Kamalapur railway station
|Kamalapur Railway Station
Bangladesh Railway Station
|Line(s)||Narayanganj-Bahadurabad Ghat Line|
|Structure type||Standard (on ground station)|
Kamalapur Railway Station is the central railway station in Dhaka, Bangladesh. The station is the largest in the country and the most important terminal for transportation between Dhaka and the rest of Bangladesh. It is also one of the most modern and striking buildings in Dhaka designed by American architect Robert Boughey. The Kamalapur railway station is situated in the north-east side of Motijheel.
There was only one railway station in Fulbaria. After the partition of Bengal, Dhaka became an important city and Kamalapur was selected for extension. Prior to the station being constructed, the land was a paddy field. At the beginning of the 1960s the station was built, and at that time it was one of the most important establishments in East Pakistan. It was mesmerizing to people at that time as there were not many beautiful structures in Dhaka. At that time consulting engineers, Pakistan LTD., established an architectural firm in Dhaka in 1960 named "Berger Engineers" in collaboration with the American firm Luis Berger Inc. The company had several architects working for them and teaching at East Pakistan University of Engineering and technology designed many institutional buildings up to 1967. An inconsistency can be traced in their work as of them had little knowledge and of them had little knowledge and experience of the local context, and often different architects were designing different architect building in the servre campus. Their works were comparatively national and neat.
Among the Berger architects, Robert Boughey maintained a consistency in architectural vocabulary, technical excellence and aesthetics in his creatives, concrete frame structures and its honest expression through ribbon window, non-load-bearing partition walls and cantilevered veranda as are some examples that characterized Boughey’s design. An inter-marriage of spatial and structural innovation culminated in his outstanding designs of the Kamalapur railway station, which is remarkable for the open petal shaped canopy unifying a number of otherwise disjointed buildings an innovative expression through architectural forms.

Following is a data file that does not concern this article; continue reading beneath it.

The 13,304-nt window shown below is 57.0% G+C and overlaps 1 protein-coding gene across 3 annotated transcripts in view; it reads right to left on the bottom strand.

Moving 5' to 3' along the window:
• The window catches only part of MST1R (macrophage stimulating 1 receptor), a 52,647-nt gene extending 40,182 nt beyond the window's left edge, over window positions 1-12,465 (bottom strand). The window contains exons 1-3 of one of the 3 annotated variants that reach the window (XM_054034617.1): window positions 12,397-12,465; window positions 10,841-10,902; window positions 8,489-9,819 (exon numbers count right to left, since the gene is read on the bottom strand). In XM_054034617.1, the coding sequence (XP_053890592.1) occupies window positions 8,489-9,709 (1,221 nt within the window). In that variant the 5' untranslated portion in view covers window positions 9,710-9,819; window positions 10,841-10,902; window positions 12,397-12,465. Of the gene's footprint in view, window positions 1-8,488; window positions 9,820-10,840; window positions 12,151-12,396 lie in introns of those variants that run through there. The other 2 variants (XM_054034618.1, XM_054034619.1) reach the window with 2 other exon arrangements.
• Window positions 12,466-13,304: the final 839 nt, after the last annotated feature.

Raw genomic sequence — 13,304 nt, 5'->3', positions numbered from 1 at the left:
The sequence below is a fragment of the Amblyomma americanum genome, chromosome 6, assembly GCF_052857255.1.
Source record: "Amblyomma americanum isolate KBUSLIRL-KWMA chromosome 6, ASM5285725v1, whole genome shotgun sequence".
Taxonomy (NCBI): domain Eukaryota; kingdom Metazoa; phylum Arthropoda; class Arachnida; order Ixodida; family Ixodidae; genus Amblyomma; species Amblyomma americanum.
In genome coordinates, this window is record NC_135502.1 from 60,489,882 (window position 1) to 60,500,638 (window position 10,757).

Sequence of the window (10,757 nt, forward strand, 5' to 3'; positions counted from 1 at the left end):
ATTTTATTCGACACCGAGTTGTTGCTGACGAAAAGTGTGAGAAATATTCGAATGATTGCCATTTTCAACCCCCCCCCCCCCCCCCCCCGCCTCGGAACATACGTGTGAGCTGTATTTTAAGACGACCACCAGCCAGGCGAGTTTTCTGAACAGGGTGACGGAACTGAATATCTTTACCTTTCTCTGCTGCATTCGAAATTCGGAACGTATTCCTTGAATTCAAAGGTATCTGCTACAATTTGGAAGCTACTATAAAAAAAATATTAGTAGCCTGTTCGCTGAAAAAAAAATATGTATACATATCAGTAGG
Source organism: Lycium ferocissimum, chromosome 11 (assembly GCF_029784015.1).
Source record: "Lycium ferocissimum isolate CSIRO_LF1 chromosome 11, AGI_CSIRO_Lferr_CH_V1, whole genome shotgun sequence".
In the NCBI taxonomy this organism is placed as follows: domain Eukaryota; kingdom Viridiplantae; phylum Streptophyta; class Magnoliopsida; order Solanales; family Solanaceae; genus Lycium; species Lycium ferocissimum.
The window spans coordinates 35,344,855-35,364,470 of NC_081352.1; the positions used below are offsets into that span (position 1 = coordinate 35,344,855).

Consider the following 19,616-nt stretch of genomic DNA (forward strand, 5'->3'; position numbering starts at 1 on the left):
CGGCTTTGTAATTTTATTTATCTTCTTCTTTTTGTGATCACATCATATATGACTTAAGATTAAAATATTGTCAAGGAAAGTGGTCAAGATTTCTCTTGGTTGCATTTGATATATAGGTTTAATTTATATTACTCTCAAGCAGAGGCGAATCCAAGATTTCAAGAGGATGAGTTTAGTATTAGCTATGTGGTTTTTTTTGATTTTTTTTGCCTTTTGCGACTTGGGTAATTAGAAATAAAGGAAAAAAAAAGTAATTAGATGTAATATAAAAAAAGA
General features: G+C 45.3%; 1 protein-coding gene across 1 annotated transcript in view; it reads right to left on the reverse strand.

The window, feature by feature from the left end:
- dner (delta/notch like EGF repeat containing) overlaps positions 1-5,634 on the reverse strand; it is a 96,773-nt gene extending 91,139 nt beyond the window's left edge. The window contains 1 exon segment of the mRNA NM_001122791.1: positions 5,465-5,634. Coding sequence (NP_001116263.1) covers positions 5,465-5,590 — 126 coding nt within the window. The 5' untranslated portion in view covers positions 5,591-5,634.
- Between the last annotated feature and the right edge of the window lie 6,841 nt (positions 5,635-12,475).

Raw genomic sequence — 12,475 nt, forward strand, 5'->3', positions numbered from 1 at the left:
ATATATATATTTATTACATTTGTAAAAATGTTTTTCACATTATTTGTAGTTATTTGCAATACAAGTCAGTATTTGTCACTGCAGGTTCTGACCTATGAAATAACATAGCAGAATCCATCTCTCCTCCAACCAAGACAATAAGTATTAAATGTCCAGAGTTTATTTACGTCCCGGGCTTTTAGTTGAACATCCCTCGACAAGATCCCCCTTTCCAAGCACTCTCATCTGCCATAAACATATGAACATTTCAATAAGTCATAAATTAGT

Kamalapur Railway Station was built by Robert Boughey, and the station reflects his own way of style. The station is an architectural marvel, with a lotus-shaped shell structure covering functional buildings like an umbrella, thus unifying all various spaced beneath it. Boughey was one of the five American professors of architecture, who taught at the Bangladesh University of Engineering and Technology, when the university begun the program in 1962.
The station contains 21 ticket counters, and local tickers can be bought from 20 ticket counters. Tickets are available to go to India. There are two vudas, one for first class, and the other for second class passengers. The station has eight platforms and there are two restaurants in front of the ticket counters. There are also fast food shops near the ticket counters.
When the station was built, it was maintained very carefully. However, slowly, it lost its previous condition. There are 47 local trains, 28 express trains and 24 inter-city trains going through the station, and normally around 50 trains a day. The station has many security guards, station masters, along with one station manager. Every day, thousands of people come through the station. The trains go to any part of Bangladesh, except Borisal and Potuakhali. There is also a train going direct to India from the station. The platforms are always populated. There are lots of police and guards outside the station to control the area. The station is sometimes used as a sleeping place for homeless people. There is lots of prostitution going on in the station, with high risk of AIDS.
- Banglapedia , Bangladesh Jatiyo Gyankosh, Khondo 1; by Sirajul Islam & Shajahan Mia; Bangladesh Asiatic Society
- Prothom Alo 27.1.07
- Prothom Alo 27.1.07
Media related to Kamalapur Railway Station at Wikimedia Commons